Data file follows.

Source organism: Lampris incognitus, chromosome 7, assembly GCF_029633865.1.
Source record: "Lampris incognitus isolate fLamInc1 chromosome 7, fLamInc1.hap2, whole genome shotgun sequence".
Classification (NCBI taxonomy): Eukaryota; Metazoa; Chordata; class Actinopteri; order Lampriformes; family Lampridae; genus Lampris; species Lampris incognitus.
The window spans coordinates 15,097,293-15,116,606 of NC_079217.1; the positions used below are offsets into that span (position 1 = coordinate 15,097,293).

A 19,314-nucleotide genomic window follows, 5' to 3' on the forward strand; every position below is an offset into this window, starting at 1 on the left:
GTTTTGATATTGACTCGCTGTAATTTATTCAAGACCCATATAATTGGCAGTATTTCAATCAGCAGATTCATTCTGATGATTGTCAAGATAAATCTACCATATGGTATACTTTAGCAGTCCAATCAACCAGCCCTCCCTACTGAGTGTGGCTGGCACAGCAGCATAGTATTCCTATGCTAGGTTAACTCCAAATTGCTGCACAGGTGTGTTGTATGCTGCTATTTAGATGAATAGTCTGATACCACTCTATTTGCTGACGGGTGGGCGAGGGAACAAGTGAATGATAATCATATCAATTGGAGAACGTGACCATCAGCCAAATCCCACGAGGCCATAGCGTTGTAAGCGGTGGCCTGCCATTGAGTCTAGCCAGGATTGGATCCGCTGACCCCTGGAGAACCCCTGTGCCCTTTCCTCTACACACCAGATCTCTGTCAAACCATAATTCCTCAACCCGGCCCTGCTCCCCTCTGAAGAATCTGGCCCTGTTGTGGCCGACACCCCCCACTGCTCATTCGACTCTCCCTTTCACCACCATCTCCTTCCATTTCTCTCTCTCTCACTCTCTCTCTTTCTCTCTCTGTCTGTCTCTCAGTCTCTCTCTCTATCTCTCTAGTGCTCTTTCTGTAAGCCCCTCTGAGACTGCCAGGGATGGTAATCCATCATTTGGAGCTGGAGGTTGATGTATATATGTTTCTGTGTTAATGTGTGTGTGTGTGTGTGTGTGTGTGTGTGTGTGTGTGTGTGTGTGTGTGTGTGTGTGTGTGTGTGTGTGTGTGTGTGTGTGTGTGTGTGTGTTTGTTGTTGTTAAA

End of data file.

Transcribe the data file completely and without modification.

Source organism: Lampris incognitus, chromosome 7, assembly GCF_029633865.1.
Source record: "Lampris incognitus isolate fLamInc1 chromosome 7, fLamInc1.hap2, whole genome shotgun sequence".
Classification (NCBI taxonomy): Eukaryota; Metazoa; Chordata; class Actinopteri; order Lampriformes; family Lampridae; genus Lampris; species Lampris incognitus.
The window spans coordinates 15,097,293-15,116,606 of NC_079217.1; the positions used below are offsets into that span (position 1 = coordinate 15,097,293).

A 19,314-nucleotide genomic window follows, 5' to 3' on the forward strand; every position below is an offset into this window, starting at 1 on the left:
GTTTTGATATTGACTCGCTGTAATTTATTCAAGACCCATATAATTGGCAGTATTTCAATCAGCAGATTCATTCTGATGATTGTCAAGATAAATCTACCATATGGTATACTTTAGCAGTCCAATCAACCAGCCCTCCCTACTGAGTGTGGCTGGCACAGCAGCATAGTATTCCTATGCTAGGTTAACTCCAAATTGCTGCACAGGTGTGTTGTATGCTGCTATTTAGATGAATAGTCTGATACCACTCTATTTGCTGACGGGTGGGCGAGGGAACAAGTGAATGATAATCATATCAATTGGAGAACGTGACCATCAGCCAAATCCCACGAGGCCATAGCGTTGTAAGCGGTGGCCTGCCATTGAGTCTAGCCAGGATTGGATCCGCTGACCCCTGGAGAACCCCTGTGCCCTTTCCTCTACACACCAGATCTCTGTCAAACCATAATTCCTCAACCCGGCCCTGCTCCCCTCTGAAGAATCTGGCCCTGTTGTGGCCGACACCCCCCACTGCTCATTCGACTCTCCCTTTCACCACCATCTCCTTCCATTTCTCTCTCTCTCACTCTCTCTCTTTCTCTCTCTGTCTGTCTCTCAGTCTCTCTCTCTATCTCTCTAGTGCTCTTTCTGTAAGCCCCTCTGAGACTGCCAGGGATGGTAATCCATCATTTGGAGCTGGAGGTTGATGTATATATGTTTCTGTGTTAATGTGTGTGTGTGTGTGTGTGTGTGTGTGTGTGTGTGTGTGTGTGTGTGTGTGTGTGTGTGTGTGTGTGTGTGTGTGTGTGTGTGTGTGTGTGTTTGTTGTTGTTAAA